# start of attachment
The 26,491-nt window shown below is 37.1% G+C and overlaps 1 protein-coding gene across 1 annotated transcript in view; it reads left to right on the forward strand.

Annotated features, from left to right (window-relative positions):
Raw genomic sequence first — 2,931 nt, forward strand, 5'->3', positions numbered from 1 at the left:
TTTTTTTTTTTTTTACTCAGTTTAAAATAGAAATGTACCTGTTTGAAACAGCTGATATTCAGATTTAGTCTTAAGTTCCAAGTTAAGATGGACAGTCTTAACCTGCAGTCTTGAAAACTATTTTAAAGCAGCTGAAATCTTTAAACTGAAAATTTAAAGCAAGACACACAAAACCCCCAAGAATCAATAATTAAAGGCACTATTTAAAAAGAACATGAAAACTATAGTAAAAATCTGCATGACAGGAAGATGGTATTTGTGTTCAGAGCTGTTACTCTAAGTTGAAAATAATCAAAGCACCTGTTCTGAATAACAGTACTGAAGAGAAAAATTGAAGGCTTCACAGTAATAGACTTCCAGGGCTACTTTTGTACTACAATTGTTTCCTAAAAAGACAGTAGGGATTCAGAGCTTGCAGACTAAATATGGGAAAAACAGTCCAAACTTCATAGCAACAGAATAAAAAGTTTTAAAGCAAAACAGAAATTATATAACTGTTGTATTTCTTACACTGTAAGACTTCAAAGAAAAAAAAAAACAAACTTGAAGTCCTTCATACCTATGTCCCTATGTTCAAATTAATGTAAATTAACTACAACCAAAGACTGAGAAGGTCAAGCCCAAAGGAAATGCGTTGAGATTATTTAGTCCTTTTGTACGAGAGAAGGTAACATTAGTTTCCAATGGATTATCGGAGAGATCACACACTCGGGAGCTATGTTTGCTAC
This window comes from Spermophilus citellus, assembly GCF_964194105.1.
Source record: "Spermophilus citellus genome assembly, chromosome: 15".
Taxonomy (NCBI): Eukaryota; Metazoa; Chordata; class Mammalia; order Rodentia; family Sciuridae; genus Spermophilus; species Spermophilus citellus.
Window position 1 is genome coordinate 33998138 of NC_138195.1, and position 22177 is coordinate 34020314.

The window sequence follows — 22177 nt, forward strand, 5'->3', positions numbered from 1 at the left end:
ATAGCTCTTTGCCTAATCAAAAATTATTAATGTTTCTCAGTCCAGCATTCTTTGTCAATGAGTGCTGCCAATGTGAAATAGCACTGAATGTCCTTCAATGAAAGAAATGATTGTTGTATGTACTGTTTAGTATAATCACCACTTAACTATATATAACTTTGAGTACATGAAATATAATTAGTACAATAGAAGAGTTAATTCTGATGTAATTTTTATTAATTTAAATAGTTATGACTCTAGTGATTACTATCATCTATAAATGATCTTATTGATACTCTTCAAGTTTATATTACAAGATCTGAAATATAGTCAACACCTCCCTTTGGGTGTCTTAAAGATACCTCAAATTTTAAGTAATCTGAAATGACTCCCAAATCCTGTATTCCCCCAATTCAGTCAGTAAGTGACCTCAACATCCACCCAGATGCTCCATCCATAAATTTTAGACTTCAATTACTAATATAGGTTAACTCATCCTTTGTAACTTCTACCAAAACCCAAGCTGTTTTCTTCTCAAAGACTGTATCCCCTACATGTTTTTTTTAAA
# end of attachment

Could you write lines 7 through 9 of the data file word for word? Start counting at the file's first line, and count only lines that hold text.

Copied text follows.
Taxonomy (NCBI): Eukaryota; Metazoa; Chordata; class Mammalia; order Rodentia; family Sciuridae; genus Spermophilus; species Spermophilus citellus.
Window position 1 is genome coordinate 33998138 of NC_138195.1, and position 22177 is coordinate 34020314.

The window sequence follows — 22177 nt, forward strand, 5'->3', positions numbered from 1 at the left end: